Jack: I'll bet you anything you like that half an hour after they have met, they will be calling each other sister.
Algernon: Women only do that when they have called each other a lot of other things first.
It is 9:34, and I am ready to go to sleep, but I know my night isn’t quite over yet. Wait for it. . .I open my iPad, balance it on my stomach while lying flat on my back, and now:
“I’m so upset about my class today.”
“What is wrong?”
And the conversation begins. My blended learning support group consistently meets at this time most nights. Our iPad/texting/computer conversations sometimes continue for hours. We are keyed up, and while we are exhausted, we can’t sleep. Sometimes we are flush with victory:
“My students completed their group presentations, and two principals were there to observe them!”
Sometimes we are flush with shame. . . and booze. Lots of booze.
“Seriously, does anyone know what proofreading is? $@#!SNOOKLEDORP!!!!!”
“I told you not to use the ALL CAP SLAP!!!! STOP YELLING AT ME ONLINE!!!!”
I’m just kidding about the booze part. Maybe.
One day last year Fate threw us four women together, and as Erich Maria Remarque would say, “Camaraderie is one of the best things to come out of the war.” By necessity, Christina, Shannon, and I would discuss our lack of knowledge about Blended Learning, and we soon (again, by necessity) came to a place where we realized there was no judgment, no competition among us. We realized very early in the game that we are all deer in headlights, and this idea of Blended Learning was a huge Mack truck that was quickly bearing down on us. We realized that the only way to survive this experience was to stick together, and that is what we’ve done.
Stacy is our biggest supporter. She is more than a tech administrator; she is the lifeline for our program. She encourages us in our growth, she keeps us from making foolish decisions along the way (“No, you really can’t punch your administrator.”), and she of course gets us whatever tech support we need even before we know we need it. Stacy established our Monday afternoon meetings right from the start,and we certainly didn’t realize how much we would need or look forward to them. In these meetings, we complain, we argue, we cry. . .we innovate, we create, we experiment, and we laugh. Thank goodness, we laugh a lot.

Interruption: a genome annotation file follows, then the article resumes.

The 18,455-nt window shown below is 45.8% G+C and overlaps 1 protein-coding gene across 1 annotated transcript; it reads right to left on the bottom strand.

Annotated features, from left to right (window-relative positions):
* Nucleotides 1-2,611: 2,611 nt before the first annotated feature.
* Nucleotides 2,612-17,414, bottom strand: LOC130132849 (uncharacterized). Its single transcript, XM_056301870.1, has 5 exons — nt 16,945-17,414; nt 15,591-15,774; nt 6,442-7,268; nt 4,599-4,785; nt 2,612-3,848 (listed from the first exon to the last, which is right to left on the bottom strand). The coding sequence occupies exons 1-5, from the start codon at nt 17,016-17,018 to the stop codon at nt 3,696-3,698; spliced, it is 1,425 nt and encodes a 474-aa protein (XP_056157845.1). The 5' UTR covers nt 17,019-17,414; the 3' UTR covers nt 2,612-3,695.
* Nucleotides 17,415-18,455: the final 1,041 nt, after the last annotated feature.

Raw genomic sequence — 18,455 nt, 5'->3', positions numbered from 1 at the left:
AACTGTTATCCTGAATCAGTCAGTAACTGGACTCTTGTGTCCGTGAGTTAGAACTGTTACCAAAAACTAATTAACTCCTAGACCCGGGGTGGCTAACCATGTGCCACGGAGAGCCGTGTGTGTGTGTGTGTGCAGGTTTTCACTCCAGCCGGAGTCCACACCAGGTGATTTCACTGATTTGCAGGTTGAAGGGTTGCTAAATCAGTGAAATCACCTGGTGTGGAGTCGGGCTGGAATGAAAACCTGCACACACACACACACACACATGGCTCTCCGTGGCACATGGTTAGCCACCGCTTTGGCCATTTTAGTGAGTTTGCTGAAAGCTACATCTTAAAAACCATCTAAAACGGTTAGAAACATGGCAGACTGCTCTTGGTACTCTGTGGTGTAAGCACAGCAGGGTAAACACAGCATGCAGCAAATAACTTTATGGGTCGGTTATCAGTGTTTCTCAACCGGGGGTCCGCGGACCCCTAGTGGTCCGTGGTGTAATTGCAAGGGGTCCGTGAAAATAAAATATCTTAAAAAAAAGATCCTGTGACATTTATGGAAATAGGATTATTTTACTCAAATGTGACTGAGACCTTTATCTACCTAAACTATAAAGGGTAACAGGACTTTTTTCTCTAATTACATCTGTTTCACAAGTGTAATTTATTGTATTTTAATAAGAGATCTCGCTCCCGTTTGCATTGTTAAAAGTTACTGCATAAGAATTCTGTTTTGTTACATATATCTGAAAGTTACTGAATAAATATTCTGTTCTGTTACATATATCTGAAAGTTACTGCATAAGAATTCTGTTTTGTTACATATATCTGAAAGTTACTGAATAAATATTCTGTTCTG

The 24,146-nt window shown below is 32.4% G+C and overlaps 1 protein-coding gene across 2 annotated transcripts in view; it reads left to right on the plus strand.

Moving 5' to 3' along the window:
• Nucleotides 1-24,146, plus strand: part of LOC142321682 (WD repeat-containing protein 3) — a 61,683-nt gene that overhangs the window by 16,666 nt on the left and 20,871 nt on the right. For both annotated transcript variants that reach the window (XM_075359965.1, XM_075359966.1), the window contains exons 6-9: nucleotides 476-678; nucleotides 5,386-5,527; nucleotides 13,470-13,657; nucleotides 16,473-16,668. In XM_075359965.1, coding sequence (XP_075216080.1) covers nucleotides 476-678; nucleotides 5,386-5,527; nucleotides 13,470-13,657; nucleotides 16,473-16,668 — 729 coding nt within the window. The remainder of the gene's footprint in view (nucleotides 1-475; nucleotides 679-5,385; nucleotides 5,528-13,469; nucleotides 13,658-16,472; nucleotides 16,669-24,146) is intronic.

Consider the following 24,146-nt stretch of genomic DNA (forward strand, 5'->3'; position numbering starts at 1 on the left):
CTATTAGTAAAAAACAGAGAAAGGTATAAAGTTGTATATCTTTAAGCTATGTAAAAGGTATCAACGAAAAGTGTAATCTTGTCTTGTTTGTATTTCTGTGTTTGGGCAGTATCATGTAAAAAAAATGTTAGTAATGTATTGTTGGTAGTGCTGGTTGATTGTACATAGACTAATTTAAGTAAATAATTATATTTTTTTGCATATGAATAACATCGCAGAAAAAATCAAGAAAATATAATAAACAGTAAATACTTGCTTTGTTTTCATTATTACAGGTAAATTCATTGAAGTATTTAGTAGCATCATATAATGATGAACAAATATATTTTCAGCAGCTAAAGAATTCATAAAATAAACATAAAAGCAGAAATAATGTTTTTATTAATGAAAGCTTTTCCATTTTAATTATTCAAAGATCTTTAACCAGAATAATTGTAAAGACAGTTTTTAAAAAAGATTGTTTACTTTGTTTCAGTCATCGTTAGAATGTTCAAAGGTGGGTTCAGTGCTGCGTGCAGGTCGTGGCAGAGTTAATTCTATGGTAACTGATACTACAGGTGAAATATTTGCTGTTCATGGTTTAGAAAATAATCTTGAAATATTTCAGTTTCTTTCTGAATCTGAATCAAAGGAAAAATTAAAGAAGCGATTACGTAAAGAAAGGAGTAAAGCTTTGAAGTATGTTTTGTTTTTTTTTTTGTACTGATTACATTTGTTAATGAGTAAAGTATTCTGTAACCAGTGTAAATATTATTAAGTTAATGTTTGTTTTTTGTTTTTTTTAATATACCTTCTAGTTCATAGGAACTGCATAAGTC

Christina, Shannon, and I are lucky in the fact that our classrooms are very close to each other. Every fifty minutes, I know that I will step into the hall (to monitor the class changes), and I will be able to talk to one or both of them. Sometimes it’s a quick reassurance (“Get in there--you’re doing a great job”), and sometimes it’s a technical problem. I can’t tell you how many times one or all of us dropped everything we were doing to help out with a Blackboard, iPad, or Apple TV issue. Our students believe that we are a package deal. Beware; if you complain about one of these teachers in front of the other two, you will get an earful.
At one of our Monday meetings, an administrator wanted to discuss Christina’s course with her alone. He meant it in the kindest, most considerate way; he didn’t want to embarrass her. Christina got up from the table, closed the door to the classroom, and said, “These are my sisters. What you say to me, you say to them. We are a team.”
She is right. We are sisters; we are a team. We share our pain, our joy, our defeats, our victories. This is the only way to create a Blended Learning course; this is the best way to teach.
Those of you who know me have figured out by now that I am writing this post under the effects of an eleven mile run (see my running blog post about endorphins). Do not worry; in a few hours I will be back to yelling at you, shaking my finger at you, and telling you what to do. Then, I will turn on my iPad at 9:34, and I will wait for our next collaborative session. I might have a drink first.